Ireland’s afforestation levels ‘significantly behind’ those in Europe

Afforestation levels in Ireland are “significantly behind” those in Europe, according to the CEO of Coillte, Fergal Leamy.

He indicated that Coillte is fully behind the target set by the Government to reach 18% forest cover by the year 2046.

Speaking to AgriLand yesterday (Thursday, April 26) following an event organised by the Timber Industry Brexit Forum (TIBF), Leamy said: “I would point out that, as a country, our levels of afforestation are significantly behind what they are in Europe at 11% – versus the European average of 38%.

“I know in counties like Leitrim it’s just hitting above 20%. But it’s about understanding the land use and totality. The benefits of forestry in this country are hugely important.

The jobs that it provides are very real. It is about understanding concerns of people, understanding concerns of communities and ensuring that we work together towards achieving these goals and targets we set.

“I would encourage people who are planting in Co. Leitrim and in other areas to understand the concerns of the community. Because, at the end of the day, we are neighbours and we need to work together and live together,” he said.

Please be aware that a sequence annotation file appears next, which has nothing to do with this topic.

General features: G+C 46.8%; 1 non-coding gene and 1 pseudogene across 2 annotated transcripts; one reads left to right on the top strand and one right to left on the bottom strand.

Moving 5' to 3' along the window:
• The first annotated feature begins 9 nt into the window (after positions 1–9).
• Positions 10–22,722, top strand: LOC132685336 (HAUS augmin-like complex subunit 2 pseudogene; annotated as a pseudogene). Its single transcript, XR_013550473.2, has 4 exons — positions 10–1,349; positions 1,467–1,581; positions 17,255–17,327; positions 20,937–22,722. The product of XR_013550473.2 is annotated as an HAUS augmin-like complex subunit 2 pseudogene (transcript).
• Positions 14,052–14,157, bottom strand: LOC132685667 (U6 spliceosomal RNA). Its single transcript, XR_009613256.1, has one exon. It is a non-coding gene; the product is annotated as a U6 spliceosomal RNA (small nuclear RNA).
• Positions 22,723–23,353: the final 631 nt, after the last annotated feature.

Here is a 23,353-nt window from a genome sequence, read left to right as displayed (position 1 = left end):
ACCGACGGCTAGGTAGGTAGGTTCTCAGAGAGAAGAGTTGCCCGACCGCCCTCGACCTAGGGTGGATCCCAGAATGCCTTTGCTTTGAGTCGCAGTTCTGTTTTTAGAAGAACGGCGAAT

Leamy explained that this afforestation target will be “very challenging” to meet, but that Coillte would encourage land owners to examine the benefits of forestry.

Continuing, he said: “People need to better understand the benefits of forestry as a mixed land use of other parts of agriculture.

The 18% is the Government’s target which it has set and we are certainly supportive as the largest player in the industry of trying to drive towards that target.

“I think the mid-term review, which was launched there a little while ago, is the first attempt at trying to encourage financial incentives into this area.

“Ultimately, it’s about convincing people why they should give up their land to forestry. We believe it’s a good investment and, potentially, the competitive advantage we have in this country of growing trees is similar to our advantages in dairy – yet we don’t grab it,” he concluded.